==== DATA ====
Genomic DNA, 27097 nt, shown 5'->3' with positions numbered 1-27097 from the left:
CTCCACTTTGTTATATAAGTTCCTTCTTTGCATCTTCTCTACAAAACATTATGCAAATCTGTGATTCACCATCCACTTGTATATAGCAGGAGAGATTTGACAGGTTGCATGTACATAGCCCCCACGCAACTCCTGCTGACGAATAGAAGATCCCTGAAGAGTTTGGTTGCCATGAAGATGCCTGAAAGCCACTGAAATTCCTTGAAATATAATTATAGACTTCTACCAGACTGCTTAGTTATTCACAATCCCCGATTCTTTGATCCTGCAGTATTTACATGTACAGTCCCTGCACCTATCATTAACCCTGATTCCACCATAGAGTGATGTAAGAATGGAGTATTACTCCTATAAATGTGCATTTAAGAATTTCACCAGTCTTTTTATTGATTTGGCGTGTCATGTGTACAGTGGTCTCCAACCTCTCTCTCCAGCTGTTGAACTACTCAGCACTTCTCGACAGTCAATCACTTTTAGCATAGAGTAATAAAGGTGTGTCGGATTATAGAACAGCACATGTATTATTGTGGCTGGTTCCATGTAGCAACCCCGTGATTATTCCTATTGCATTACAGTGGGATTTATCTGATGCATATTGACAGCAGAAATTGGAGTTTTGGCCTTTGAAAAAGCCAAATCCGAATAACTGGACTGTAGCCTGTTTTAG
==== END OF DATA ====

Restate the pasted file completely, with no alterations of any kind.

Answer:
Genomic DNA, 27097 nt, shown 5'->3' with positions numbered 1-27097 from the left:
CTCCACTTTGTTATATAAGTTCCTTCTTTGCATCTTCTCTACAAAACATTATGCAAATCTGTGATTCACCATCCACTTGTATATAGCAGGAGAGATTTGACAGGTTGCATGTACATAGCCCCCACGCAACTCCTGCTGACGAATAGAAGATCCCTGAAGAGTTTGGTTGCCATGAAGATGCCTGAAAGCCACTGAAATTCCTTGAAATATAATTATAGACTTCTACCAGACTGCTTAGTTATTCACAATCCCCGATTCTTTGATCCTGCAGTATTTACATGTACAGTCCCTGCACCTATCATTAACCCTGATTCCACCATAGAGTGATGTAAGAATGGAGTATTACTCCTATAAATGTGCATTTAAGAATTTCACCAGTCTTTTTATTGATTTGGCGTGTCATGTGTACAGTGGTCTCCAACCTCTCTCTCCAGCTGTTGAACTACTCAGCACTTCTCGACAGTCAATCACTTTTAGCATAGAGTAATAAAGGTGTGTCGGATTATAGAACAGCACATGTATTATTGTGGCTGGTTCCATGTAGCAACCCCGTGATTATTCCTATTGCATTACAGTGGGATTTATCTGATGCATATTGACAGCAGAAATTGGAGTTTTGGCCTTTGAAAAAGCCAAATCCGAATAACTGGACTGTAGCCTGTTTTAG